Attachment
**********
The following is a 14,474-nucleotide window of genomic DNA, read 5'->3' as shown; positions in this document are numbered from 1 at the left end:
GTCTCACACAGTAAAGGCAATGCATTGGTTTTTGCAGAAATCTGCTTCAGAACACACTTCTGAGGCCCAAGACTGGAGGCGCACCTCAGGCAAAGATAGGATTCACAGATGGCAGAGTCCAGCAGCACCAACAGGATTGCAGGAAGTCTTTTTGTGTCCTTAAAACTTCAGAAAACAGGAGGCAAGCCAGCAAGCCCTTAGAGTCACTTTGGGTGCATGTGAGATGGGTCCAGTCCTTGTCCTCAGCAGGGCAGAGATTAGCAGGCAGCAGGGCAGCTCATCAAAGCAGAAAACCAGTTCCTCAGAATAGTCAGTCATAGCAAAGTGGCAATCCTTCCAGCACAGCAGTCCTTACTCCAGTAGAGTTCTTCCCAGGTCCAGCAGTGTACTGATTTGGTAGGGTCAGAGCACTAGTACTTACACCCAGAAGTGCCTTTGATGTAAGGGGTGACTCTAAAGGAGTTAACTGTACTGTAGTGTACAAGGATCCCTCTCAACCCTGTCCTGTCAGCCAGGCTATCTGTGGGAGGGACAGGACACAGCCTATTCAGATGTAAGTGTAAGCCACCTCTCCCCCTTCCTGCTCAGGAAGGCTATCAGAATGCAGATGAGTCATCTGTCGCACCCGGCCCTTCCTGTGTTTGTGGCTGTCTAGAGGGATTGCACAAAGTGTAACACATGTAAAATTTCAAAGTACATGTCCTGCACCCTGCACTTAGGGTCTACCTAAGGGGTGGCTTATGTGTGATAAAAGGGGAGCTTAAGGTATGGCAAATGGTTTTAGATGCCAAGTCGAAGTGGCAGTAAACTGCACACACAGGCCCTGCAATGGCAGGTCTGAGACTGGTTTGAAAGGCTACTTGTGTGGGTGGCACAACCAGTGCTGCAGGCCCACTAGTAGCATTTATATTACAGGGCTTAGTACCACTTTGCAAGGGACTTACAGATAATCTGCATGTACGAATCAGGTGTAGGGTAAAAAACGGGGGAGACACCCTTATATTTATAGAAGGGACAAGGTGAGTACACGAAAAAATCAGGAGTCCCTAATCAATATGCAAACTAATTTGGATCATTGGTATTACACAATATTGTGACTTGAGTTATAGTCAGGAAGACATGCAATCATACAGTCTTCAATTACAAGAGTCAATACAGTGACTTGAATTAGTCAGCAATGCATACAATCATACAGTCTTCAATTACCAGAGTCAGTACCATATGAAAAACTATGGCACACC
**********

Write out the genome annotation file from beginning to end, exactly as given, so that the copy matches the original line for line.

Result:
The following is a 14,474-nucleotide window of genomic DNA, read 5'->3' as shown; positions in this document are numbered from 1 at the left end:
GTCTCACACAGTAAAGGCAATGCATTGGTTTTTGCAGAAATCTGCTTCAGAACACACTTCTGAGGCCCAAGACTGGAGGCGCACCTCAGGCAAAGATAGGATTCACAGATGGCAGAGTCCAGCAGCACCAACAGGATTGCAGGAAGTCTTTTTGTGTCCTTAAAACTTCAGAAAACAGGAGGCAAGCCAGCAAGCCCTTAGAGTCACTTTGGGTGCATGTGAGATGGGTCCAGTCCTTGTCCTCAGCAGGGCAGAGATTAGCAGGCAGCAGGGCAGCTCATCAAAGCAGAAAACCAGTTCCTCAGAATAGTCAGTCATAGCAAAGTGGCAATCCTTCCAGCACAGCAGTCCTTACTCCAGTAGAGTTCTTCCCAGGTCCAGCAGTGTACTGATTTGGTAGGGTCAGAGCACTAGTACTTACACCCAGAAGTGCCTTTGATGTAAGGGGTGACTCTAAAGGAGTTAACTGTACTGTAGTGTACAAGGATCCCTCTCAACCCTGTCCTGTCAGCCAGGCTATCTGTGGGAGGGACAGGACACAGCCTATTCAGATGTAAGTGTAAGCCACCTCTCCCCCTTCCTGCTCAGGAAGGCTATCAGAATGCAGATGAGTCATCTGTCGCACCCGGCCCTTCCTGTGTTTGTGGCTGTCTAGAGGGATTGCACAAAGTGTAACACATGTAAAATTTCAAAGTACATGTCCTGCACCCTGCACTTAGGGTCTACCTAAGGGGTGGCTTATGTGTGATAAAAGGGGAGCTTAAGGTATGGCAAATGGTTTTAGATGCCAAGTCGAAGTGGCAGTAAACTGCACACACAGGCCCTGCAATGGCAGGTCTGAGACTGGTTTGAAAGGCTACTTGTGTGGGTGGCACAACCAGTGCTGCAGGCCCACTAGTAGCATTTATATTACAGGGCTTAGTACCACTTTGCAAGGGACTTACAGATAATCTGCATGTACGAATCAGGTGTAGGGTAAAAAACGGGGGAGACACCCTTATATTTATAGAAGGGACAAGGTGAGTACACGAAAAAATCAGGAGTCCCTAATCAATATGCAAACTAATTTGGATCATTGGTATTACACAATATTGTGACTTGAGTTATAGTCAGGAAGACATGCAATCATACAGTCTTCAATTACAAGAGTCAATACAGTGACTTGAATTAGTCAGCAATGCATACAATCATACAGTCTTCAATTACCAGAGTCAGTACCATATGAAAAACTATGGCACACC